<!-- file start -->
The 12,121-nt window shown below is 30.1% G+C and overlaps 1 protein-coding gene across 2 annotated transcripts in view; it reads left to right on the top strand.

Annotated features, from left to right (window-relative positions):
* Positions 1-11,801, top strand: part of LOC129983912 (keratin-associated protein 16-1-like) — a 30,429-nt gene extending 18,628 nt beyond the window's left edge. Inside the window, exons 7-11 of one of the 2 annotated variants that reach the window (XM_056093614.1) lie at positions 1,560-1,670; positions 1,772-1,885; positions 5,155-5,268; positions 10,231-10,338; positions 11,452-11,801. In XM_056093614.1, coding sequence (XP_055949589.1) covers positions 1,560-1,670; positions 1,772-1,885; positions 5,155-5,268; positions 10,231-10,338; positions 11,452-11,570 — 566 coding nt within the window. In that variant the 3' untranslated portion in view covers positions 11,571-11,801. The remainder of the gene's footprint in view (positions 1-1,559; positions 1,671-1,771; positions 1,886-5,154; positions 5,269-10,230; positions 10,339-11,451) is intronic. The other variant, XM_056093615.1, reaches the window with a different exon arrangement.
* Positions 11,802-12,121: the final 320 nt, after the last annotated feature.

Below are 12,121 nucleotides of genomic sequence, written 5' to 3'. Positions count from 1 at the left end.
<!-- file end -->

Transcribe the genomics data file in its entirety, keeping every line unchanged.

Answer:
The 12,121-nt window shown below is 30.1% G+C and overlaps 1 protein-coding gene across 2 annotated transcripts in view; it reads left to right on the top strand.

Annotated features, from left to right (window-relative positions):
* Positions 1-11,801, top strand: part of LOC129983912 (keratin-associated protein 16-1-like) — a 30,429-nt gene extending 18,628 nt beyond the window's left edge. Inside the window, exons 7-11 of one of the 2 annotated variants that reach the window (XM_056093614.1) lie at positions 1,560-1,670; positions 1,772-1,885; positions 5,155-5,268; positions 10,231-10,338; positions 11,452-11,801. In XM_056093614.1, coding sequence (XP_055949589.1) covers positions 1,560-1,670; positions 1,772-1,885; positions 5,155-5,268; positions 10,231-10,338; positions 11,452-11,570 — 566 coding nt within the window. In that variant the 3' untranslated portion in view covers positions 11,571-11,801. The remainder of the gene's footprint in view (positions 1-1,559; positions 1,671-1,771; positions 1,886-5,154; positions 5,269-10,230; positions 10,339-11,451) is intronic. The other variant, XM_056093615.1, reaches the window with a different exon arrangement.
* Positions 11,802-12,121: the final 320 nt, after the last annotated feature.

Below are 12,121 nucleotides of genomic sequence, written 5' to 3'. Positions count from 1 at the left end.